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Maybe. Where's the gain? It's a legal contract that simplifies some things (inheritance, power of attorney, etc). The other stuff you mentioned is public health and safety. Seems a bit different to me.

The main reason noted on the planning blogs is that being married tends to correlate with better economic outcomes. Married folks share a whole host of very costly things (primarily housing and the equipment that goes into it, like appliances) more regularly than unmarrieds, which frees up resources for other needs. They also can allocate tasks and errands, and respond to unexpected events, by sharing them among two people. Marriage is also more frequently chosen by higher educated, higher-income folks than those with lower levels - singles, and particularly single-parent females, are especially at risk for living in poverty.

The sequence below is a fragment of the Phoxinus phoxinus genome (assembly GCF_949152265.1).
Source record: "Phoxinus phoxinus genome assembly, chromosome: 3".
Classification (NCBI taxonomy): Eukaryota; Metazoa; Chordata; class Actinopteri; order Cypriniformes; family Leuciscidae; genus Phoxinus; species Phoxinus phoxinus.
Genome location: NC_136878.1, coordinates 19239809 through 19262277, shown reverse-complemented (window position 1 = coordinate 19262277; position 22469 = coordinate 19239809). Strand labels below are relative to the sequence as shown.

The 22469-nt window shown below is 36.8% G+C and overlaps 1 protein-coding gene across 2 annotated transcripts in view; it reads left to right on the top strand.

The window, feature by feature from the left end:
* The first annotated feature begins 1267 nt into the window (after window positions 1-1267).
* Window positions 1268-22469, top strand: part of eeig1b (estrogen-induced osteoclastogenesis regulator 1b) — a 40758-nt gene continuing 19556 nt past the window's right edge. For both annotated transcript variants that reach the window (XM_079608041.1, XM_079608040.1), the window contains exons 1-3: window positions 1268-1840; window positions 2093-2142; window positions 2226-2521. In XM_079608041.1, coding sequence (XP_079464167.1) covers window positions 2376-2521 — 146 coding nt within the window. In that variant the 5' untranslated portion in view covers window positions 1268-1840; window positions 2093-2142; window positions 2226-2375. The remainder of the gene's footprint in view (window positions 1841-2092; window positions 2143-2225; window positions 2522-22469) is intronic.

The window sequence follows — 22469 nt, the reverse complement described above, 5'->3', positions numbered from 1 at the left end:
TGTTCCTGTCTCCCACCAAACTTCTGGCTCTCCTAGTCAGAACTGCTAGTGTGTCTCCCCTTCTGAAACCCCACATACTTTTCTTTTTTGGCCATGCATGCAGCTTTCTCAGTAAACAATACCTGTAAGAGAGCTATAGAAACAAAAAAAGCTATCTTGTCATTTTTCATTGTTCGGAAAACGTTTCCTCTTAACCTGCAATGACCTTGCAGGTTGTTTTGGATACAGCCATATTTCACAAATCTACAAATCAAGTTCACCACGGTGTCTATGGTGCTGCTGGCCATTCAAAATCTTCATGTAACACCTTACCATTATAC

Marriage thus gets discussed as a valuable economic good that the wealthy, educated, and upper-middle class still have plentiful access to, but that middle- and lower-class individuals are increasingly forgoing - and that marriage has benefits that reinforce that economic divide.

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